After surgery, instead of dropping the patient off in the PACU and relying on the nurses, the PACU resident, and the surgical staff to manage his post-operative pain medication, fluid management, etc.  the anesthesiologist continues to be in charge of the patient’s care.  That anesthesiologists time is scheduled in such a way that he can see the patients he has anesthetized that same evening and again the next morning, looking for complications or assessing whether his pain management strategy is working for this patient that he now knows fairly well.  During the whole period the doctor has not relinquished ownership of any part of the patient’s course.  The patient is his patient.  The patient knows that the anesthesiologist is his doctor. If the patient needs help once he has gone home, he knows he can call his anesthesiologist. If he needs surgery again, he can call up his anesthesiologist, whom he now knows and trusts.

If anesthesia worked this way we wouldn’t need rhetoric and regulation to defend our profession.  It wouldn’t need defending.

 

 

 

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6 Comments
  1. You gotta be kidding me? Offended? Why? I thought the post was pretty factual. If people are offended by the facts, that is their problem. Trust me, I see it a LOT.

  2. * I totally concur with your post! I would totally feel more comfortable, as I am sure most would, with an anesthesiologist that followed me throughout my pre- and post procedure and was available when I needed her/him in comparison to one I only saw maybe twice throughout my entire procedure and recovery.

  3. Ivanonymous permalink

    Even if the steam shovel can provide routine anesthesia more cheaply and conveniently than John Henry, I don’t mind at all if John Henry wants to offer an extra human touch to those who are willing to pay more for it. But if John Henry and his friends band together to require that everyone pay extra for artisanal anesthesia, then I’m disappointed in them. Of all the occupations that economic progress has dumbed down and cheapened (for the enrichment of the world!), aren’t the anesthesiologists among the best prepared to adapt, even if just by being affluent and educated? Rather than form defensive cartels to secure their own employment and status (no mere employees here!), maybe they could be models for other doctors, showing how to gracefully adapt to dumber jobs in smarter systems.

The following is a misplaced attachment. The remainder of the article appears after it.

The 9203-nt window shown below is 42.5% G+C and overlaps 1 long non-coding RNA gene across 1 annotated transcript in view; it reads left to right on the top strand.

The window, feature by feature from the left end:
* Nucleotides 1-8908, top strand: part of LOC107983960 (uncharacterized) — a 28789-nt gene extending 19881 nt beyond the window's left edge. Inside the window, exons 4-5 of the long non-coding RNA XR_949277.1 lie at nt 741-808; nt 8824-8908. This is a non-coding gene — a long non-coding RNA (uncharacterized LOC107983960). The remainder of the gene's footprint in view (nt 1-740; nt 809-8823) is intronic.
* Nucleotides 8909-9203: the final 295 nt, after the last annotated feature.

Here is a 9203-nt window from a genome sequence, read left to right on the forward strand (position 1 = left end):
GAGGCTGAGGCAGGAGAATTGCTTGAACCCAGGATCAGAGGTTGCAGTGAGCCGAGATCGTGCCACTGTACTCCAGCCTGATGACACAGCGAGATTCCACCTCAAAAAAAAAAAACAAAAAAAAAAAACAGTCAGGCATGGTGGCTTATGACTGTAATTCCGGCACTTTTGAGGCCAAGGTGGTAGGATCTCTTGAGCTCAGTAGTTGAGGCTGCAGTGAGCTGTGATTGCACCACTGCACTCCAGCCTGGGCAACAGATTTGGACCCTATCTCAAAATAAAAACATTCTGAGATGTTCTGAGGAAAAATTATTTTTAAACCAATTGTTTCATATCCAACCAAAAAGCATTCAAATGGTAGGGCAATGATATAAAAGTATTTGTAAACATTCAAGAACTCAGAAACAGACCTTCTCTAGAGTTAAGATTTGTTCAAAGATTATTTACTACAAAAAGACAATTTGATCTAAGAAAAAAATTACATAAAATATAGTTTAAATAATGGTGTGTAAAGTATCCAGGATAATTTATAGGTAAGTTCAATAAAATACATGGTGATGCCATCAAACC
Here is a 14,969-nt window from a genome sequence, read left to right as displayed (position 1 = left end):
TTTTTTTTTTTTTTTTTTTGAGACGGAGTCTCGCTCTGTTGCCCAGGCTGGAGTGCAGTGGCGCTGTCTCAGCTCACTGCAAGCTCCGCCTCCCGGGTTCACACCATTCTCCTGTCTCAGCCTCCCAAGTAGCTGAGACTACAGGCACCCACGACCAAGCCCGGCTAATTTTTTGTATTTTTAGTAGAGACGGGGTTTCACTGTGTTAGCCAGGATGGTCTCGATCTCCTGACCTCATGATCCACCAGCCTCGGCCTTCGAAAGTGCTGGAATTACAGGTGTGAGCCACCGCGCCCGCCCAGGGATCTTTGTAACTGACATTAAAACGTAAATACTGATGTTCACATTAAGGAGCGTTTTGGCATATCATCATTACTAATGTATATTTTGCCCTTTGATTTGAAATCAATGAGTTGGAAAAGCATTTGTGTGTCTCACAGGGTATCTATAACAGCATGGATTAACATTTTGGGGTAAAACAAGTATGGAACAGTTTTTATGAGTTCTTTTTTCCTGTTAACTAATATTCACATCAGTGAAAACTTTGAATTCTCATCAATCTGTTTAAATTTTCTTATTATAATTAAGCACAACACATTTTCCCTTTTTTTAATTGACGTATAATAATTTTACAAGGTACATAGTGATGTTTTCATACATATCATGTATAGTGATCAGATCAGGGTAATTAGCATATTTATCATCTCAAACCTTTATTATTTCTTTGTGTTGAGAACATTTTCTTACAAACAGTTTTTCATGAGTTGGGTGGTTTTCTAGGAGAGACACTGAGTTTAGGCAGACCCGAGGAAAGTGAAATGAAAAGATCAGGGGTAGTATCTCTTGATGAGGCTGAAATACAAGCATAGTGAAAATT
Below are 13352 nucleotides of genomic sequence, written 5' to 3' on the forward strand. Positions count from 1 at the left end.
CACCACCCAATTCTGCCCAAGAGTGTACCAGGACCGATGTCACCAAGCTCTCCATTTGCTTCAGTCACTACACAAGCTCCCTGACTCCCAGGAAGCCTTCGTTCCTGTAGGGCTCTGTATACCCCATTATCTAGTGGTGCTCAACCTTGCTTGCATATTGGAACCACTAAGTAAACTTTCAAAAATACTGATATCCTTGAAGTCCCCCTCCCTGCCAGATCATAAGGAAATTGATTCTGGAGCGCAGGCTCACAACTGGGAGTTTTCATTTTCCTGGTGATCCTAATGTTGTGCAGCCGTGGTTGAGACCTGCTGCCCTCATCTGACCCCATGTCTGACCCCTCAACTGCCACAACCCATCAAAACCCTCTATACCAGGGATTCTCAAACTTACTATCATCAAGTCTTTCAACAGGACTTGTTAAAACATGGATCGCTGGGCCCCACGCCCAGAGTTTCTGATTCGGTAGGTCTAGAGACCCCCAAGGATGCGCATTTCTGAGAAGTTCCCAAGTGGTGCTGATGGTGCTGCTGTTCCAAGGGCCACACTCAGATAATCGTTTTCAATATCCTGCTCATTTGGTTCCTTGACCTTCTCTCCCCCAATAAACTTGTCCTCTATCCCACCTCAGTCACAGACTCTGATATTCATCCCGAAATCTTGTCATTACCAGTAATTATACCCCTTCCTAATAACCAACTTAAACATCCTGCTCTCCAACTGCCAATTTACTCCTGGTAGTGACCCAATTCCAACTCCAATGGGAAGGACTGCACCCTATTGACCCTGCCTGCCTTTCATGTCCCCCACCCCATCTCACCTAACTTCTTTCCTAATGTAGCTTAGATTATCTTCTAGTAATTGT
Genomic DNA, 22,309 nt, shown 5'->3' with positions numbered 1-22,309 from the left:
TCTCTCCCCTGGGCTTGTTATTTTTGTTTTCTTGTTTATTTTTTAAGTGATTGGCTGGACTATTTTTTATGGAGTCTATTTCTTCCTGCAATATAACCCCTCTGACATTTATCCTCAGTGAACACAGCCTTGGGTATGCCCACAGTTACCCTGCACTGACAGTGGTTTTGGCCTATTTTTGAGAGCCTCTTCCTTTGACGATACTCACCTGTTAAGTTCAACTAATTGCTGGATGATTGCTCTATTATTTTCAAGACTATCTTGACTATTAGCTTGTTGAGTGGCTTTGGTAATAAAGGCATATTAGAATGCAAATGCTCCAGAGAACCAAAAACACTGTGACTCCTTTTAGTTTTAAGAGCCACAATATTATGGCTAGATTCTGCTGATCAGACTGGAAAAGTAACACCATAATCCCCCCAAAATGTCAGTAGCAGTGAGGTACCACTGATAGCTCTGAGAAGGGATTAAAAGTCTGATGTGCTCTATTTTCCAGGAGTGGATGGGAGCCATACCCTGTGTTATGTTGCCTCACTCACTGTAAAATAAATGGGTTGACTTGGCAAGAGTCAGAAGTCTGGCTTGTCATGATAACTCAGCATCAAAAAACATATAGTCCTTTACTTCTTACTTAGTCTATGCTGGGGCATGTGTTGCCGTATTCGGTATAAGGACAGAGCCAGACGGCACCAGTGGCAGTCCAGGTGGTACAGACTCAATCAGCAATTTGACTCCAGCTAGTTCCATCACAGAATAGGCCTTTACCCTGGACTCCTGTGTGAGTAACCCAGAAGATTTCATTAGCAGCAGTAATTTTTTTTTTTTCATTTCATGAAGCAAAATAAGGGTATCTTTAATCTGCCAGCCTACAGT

The approach to anesthesia proposed by the ASA would almost certainly be better than the scattered, disorganized approach we’ve got now. But it would also cement the basic disorganization in place, adding another brilliant individual to a team that’s already struggling to keep up with each other’s activities through a dumb dumb dumb system of faxes and incompatible EHRs. (Not to mention the expense and difficulty of scheduling operations if each patient insisted on bringing their own surgeon and own anesthesiologist!)

    How much more exciting to imagine a future where a single health record that was truly meaningful (to people and to computers) moved with me as a patient. Not just from OR to PACU, but from place to place if I moved, or as different doctors retired or had kids or took a vacation. My response to different pain management approaches would be included there, to improve on and refine, and to be available in any hospital, even if I was in an accident while on vacation or if my “personal” anesthesiologist was tied up with another case. And so on.

    Pie in the sky? Well, it’s certainly true that there’s lots of hard work to do. And maybe it’s not quite the work that anesthesiologists trained for, and do best. But they could at least use their influence in the existing system to do more to bring about a better system, even if it meant some sacrifices of status and job security and such. I honestly earnestly wish that more doctors were trying harder to imagine a happy world freed from the bulk of the work they do. Or with it spread around very differently, at least.

  4. Kent permalink

    I can see why you are backpedaling, you have lots of friends that are anesthesiologists. I’d probably do the same in your shoes. But your comments were dead-on. Anesthesiologists are highly trained but interchangeable technicians, and that’s where it ends. There simply isn’t the doctor-patient relationship that surgeons and internists and the like have. And so it comes down to defending their turf from others without an M.D. degree that can learn to do what anesthesiologists are doing. The interesting thing to watch over the next few years is whether they can manipulate the levers of power to protect their pay and position from competitors.

    • Eric permalink

      Kent the problem is that they are not technicians. They are physicians that treat disease process the same exact way as internist, surgeons, ER physicians, intensivist, etc. If an OR was run by a bunch of technicians I can guarantee outcomes would be worse and the system would be limited in complexity of cases and patient populations they could handle.